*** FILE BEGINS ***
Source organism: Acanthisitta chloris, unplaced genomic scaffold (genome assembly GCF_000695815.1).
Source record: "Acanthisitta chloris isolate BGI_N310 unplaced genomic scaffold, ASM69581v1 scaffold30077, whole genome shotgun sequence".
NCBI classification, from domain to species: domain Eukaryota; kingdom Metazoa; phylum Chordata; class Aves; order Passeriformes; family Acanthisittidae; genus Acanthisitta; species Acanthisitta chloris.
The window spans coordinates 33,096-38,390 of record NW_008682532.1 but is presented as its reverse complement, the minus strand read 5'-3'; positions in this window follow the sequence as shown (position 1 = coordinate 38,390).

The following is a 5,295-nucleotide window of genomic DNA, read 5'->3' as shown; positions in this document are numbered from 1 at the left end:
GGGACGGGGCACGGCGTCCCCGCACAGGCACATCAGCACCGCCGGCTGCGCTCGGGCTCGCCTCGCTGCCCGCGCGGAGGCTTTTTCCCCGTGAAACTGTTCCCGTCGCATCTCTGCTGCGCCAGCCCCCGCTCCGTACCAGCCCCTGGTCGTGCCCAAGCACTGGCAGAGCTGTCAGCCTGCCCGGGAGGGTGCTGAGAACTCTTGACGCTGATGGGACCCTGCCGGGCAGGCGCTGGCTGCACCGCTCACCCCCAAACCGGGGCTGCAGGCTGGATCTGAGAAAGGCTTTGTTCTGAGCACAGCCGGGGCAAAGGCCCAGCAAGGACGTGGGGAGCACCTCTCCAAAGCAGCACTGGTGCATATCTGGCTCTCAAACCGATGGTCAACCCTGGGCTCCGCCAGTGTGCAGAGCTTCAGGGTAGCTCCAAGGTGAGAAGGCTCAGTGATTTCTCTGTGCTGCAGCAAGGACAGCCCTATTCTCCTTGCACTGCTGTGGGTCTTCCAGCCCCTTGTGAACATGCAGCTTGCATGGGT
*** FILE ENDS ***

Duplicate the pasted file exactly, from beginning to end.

Source organism: Acanthisitta chloris, unplaced genomic scaffold (genome assembly GCF_000695815.1).
Source record: "Acanthisitta chloris isolate BGI_N310 unplaced genomic scaffold, ASM69581v1 scaffold30077, whole genome shotgun sequence".
NCBI classification, from domain to species: domain Eukaryota; kingdom Metazoa; phylum Chordata; class Aves; order Passeriformes; family Acanthisittidae; genus Acanthisitta; species Acanthisitta chloris.
The window spans coordinates 33,096-38,390 of record NW_008682532.1 but is presented as its reverse complement, the minus strand read 5'-3'; positions in this window follow the sequence as shown (position 1 = coordinate 38,390).

The following is a 5,295-nucleotide window of genomic DNA, read 5'->3' as shown; positions in this document are numbered from 1 at the left end:
GGGACGGGGCACGGCGTCCCCGCACAGGCACATCAGCACCGCCGGCTGCGCTCGGGCTCGCCTCGCTGCCCGCGCGGAGGCTTTTTCCCCGTGAAACTGTTCCCGTCGCATCTCTGCTGCGCCAGCCCCCGCTCCGTACCAGCCCCTGGTCGTGCCCAAGCACTGGCAGAGCTGTCAGCCTGCCCGGGAGGGTGCTGAGAACTCTTGACGCTGATGGGACCCTGCCGGGCAGGCGCTGGCTGCACCGCTCACCCCCAAACCGGGGCTGCAGGCTGGATCTGAGAAAGGCTTTGTTCTGAGCACAGCCGGGGCAAAGGCCCAGCAAGGACGTGGGGAGCACCTCTCCAAAGCAGCACTGGTGCATATCTGGCTCTCAAACCGATGGTCAACCCTGGGCTCCGCCAGTGTGCAGAGCTTCAGGGTAGCTCCAAGGTGAGAAGGCTCAGTGATTTCTCTGTGCTGCAGCAAGGACAGCCCTATTCTCCTTGCACTGCTGTGGGTCTTCCAGCCCCTTGTGAACATGCAGCTTGCATGGGT